# An approximation for the sum of k largest elements of n-sorted arrays?

Suppose we want to find the sum of the $k$ largest elements of $n$-sorted arrays. All arrays are containing $k$ elements.

All elements are between 0 and 1, and the the sum of all elements in array $i$ equals to $S_i$.

Instead of using a min-heap to find the $k$ largest elements (and thus, deriving the sum of the $k$ largest elements), one way for approximating the sum is to select the $k \cdot \frac{S_i} { {\sum_{i=1}^n} S_i}$ largest elements from array $i$.

We assume that $k \cdot \frac{S_i} { {\sum_{i=1}^n} S_i}$ is an integer, for every $i$.

Is the above algorithm is a constant-factor approximation algorithm? I think it is 0.5-approximation algorithm, but not sure yet.

Note that if the arrays have arbitrarily array sizes, then the claim is not true. For example, if there are $n=2$ arrays, one with $k$ elements equal to $1$, and the other with $k \cdot t^2$ elements of $1/t$, then while the sum of the $k$ largest elements is equal to $k$, the approximation will approach to $0$, as $t$ approaches to infinity. This why we assume that the array sizes are both equal to $k$.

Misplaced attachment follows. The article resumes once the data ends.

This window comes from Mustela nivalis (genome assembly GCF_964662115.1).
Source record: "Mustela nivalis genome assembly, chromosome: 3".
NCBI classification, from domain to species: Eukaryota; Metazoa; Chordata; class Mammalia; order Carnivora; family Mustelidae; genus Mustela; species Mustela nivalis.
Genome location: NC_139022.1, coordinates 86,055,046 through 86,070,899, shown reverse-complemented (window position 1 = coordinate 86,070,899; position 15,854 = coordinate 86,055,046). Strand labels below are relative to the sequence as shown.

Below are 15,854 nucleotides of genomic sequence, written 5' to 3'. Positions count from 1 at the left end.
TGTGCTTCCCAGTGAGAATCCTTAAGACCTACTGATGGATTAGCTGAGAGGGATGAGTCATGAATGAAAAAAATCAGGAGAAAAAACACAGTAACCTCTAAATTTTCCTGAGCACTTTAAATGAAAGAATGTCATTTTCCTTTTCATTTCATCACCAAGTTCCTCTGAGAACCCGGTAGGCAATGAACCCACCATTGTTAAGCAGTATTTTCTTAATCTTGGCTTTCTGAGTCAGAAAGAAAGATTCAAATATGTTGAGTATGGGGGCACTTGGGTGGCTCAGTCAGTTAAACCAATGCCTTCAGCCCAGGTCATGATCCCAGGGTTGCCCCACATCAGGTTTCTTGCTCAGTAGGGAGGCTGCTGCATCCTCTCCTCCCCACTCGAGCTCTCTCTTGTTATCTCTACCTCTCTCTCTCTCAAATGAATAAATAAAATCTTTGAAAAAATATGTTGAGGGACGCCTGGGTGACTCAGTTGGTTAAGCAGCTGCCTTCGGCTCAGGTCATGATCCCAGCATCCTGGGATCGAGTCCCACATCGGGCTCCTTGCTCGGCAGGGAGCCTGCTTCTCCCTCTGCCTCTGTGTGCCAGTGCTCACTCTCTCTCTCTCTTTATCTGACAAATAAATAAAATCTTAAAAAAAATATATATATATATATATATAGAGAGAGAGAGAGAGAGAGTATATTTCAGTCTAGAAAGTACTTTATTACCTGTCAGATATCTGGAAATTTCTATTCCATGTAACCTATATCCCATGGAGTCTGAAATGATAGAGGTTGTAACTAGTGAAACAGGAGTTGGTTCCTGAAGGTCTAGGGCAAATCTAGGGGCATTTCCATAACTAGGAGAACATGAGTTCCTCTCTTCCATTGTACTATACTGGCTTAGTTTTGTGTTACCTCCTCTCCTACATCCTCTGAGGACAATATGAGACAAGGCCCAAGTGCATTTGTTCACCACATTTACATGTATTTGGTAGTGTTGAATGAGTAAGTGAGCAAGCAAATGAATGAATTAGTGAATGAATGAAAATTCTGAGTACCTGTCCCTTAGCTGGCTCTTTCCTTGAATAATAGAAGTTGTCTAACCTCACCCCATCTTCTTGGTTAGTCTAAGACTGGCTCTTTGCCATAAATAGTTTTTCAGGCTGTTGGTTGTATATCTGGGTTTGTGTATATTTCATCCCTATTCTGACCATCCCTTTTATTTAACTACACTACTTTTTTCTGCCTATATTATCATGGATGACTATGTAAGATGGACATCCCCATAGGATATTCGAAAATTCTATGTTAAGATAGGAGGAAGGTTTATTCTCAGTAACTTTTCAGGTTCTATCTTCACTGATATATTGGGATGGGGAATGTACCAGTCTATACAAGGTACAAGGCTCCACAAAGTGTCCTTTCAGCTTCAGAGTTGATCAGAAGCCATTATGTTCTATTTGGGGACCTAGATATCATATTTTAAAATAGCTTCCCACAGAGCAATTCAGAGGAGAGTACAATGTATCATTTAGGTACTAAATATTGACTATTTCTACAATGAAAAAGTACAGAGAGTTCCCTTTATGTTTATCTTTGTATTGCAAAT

• Well, how about trying to prove it? – Yuval Filmus May 11 '18 at 20:24
• I have tried, not succeeded. – user3563894 May 11 '18 at 21:54
• Have you tried easier cases, such as small $k$ or $n$? You can start with $k=1$, $k=2$, $n=1$, $n=2$, and so on. – Yuval Filmus May 11 '18 at 21:55
• Of course! I first tried to disproved the claim, by giving counter examples, but not succeed. However, for k=1,2 the claim holds. As well as for n=1. For n=2, I am not sure yet... – user3563894 May 11 '18 at 22:22
• With constant array size, the solution can still be arbitrarily bad. Let n = 2k. k arrays with one element = 1, 99 elements = 0, S = 1. k arrays with 100 elements = 0.1, S = 10. You will pick lots of the 0.1 elements. I saw you changed the number of elements to k: Still arbitrarily bad if k is large. – gnasher729 May 12 '18 at 14:22